Can a trustee be removed or replaced?

When administering a trust, disputes can occur between a trustee and a beneficiary or between two beneficiaries.

Most trust disputes arise when

  • one beneficiary interprets the trust differently from another beneficiary
  • there are disagreements on the value of assets in the trust
  • the beneficiaries accuse the trustee of mismanaging the trust

To avoid the risk of future disputes, the individual making the trust (settlor) does so with extreme care. Even if that is the case, disputes may still arise.

Challenging the validity of a trust

The beneficiaries can challenge the validity of the trust if one of the following can be proved:

  • the settlor lacked mental capacity or was unduly influenced when creating the trust
  • the trust documentation lacks clarity
  • the trust was not formed properly
  • the trust is fake
  • the trust requires modification

Removing or replacing the trustee

The primary job of a trustee is to administer the trust according to the wishes of the settlor and make sure that all beneficiaries receive what they are supposed to.

If a beneficiary feels that the trustee has mismanaged the trust, he may want to replace the trustee. The trust documentation must be read carefully to know if a beneficiary has the power to remove a trustee.

According to the Trustee Act 1925, a trustee can be replaced if he

  • is dead
  • is continuously outside the UK for over 12 months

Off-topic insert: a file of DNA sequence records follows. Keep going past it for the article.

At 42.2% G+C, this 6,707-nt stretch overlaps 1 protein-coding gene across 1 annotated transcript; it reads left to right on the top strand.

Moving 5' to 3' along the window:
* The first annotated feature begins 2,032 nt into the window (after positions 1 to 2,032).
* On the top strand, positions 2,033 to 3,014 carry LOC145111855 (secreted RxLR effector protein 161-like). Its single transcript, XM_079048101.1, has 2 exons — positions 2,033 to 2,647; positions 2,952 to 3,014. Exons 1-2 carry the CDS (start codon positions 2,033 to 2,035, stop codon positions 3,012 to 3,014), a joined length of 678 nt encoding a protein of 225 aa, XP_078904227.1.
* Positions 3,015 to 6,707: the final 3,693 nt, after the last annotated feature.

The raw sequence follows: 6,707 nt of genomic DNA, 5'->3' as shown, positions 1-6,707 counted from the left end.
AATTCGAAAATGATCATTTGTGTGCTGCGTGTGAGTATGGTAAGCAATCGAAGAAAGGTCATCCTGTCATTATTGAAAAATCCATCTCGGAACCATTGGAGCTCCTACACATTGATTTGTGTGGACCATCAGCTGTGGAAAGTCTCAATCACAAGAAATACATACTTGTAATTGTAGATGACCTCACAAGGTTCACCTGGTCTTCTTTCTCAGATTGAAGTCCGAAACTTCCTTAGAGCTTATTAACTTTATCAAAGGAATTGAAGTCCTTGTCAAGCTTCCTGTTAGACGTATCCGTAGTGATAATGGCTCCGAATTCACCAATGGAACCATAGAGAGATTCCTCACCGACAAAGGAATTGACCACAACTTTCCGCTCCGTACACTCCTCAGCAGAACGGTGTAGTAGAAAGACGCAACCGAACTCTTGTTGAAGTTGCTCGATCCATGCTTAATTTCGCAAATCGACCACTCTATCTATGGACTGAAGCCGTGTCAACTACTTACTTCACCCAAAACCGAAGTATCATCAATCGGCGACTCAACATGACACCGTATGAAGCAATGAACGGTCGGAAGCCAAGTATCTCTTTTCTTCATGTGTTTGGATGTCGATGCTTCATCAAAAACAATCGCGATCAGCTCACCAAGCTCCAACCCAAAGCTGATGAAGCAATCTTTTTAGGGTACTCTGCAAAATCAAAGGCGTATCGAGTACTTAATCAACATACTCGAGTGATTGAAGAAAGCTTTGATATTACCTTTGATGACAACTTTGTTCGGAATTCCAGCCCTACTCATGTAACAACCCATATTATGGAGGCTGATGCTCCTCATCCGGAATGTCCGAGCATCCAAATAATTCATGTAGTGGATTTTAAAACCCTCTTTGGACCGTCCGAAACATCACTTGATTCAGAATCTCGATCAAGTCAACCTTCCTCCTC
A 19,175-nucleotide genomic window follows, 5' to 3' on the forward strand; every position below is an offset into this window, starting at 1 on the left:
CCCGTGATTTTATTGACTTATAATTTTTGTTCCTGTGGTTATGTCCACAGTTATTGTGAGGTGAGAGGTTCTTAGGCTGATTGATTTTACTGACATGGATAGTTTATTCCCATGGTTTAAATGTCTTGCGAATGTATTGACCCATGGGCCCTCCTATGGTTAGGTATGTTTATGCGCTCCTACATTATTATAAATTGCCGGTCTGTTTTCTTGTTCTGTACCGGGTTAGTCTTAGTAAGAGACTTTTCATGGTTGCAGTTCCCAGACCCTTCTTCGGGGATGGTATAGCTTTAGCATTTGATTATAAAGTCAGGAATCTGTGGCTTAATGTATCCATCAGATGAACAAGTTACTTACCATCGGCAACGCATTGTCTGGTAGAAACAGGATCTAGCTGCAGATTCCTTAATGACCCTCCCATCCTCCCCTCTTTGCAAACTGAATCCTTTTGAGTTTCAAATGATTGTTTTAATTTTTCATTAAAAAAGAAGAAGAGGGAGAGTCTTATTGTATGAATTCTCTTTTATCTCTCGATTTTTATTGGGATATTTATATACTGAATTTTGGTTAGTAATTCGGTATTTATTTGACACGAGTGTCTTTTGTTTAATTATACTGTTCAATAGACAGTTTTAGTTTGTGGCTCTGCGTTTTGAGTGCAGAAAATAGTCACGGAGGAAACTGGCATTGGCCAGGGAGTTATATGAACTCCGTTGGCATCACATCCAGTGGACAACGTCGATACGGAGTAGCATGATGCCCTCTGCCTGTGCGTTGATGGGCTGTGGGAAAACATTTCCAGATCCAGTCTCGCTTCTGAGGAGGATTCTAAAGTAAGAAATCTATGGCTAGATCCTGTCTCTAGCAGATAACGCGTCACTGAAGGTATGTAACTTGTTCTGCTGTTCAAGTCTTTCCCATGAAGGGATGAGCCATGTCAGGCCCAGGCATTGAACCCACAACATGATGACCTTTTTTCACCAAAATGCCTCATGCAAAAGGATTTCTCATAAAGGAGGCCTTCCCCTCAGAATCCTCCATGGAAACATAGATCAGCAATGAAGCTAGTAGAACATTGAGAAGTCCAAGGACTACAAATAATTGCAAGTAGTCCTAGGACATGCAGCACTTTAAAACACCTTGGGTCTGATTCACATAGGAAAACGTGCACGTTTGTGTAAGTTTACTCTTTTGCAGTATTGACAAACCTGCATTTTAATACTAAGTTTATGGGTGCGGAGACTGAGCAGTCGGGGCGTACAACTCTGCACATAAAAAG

• wants to be released from his duties
  • is unfit or incapable
  • is an infant

Of course, the Court always has the power to remove a trustee. Whether it will intervene or not depends on the circumstances and the nature of assets.

Usually, the Court intervenes when

  • there is evidence of serious misconduct or
  • the trustees cannot administer the trust collectively because relationship between them has broken down (applies when there are more than one trustees)

The beneficiaries can make a claim in the Court against a trustee if he

  • mismanaged or misused the assets in the trust
  • denied a beneficiary access to assets that he is entitled to
  • did not pay trust income to a beneficiary who is entitled to it
  • hid trust information that is supposed to be disclosed
  • violated the trust or allowed a co-trustee to violate it

Resolving a trust dispute

The first step in resolving a trust dispute is to bring all the relevant documents at one place. The most important document is the trust deed or the will.

Since trust disputes often involve family members, relatives, and friends, the emotional strain is usually high, resulting in extreme stress. However, if you remain calm, you can reach the best possible solution in the best possible time.

Almost all trust disputes are complicated. Therefore, it is highly recommended that you take professional legal advice before stepping into the dispute.

How Aristone Solicitors can help

Our solicitors come with a lot of experience in making claims against trusts as well as defending claims against trust. Therefore, whether you are a beneficiary who wants to claim against the trustee or a trustee who has been challenged by the beneficiaries, you can contact us to get help.

Get in touch with aristone solicitors today


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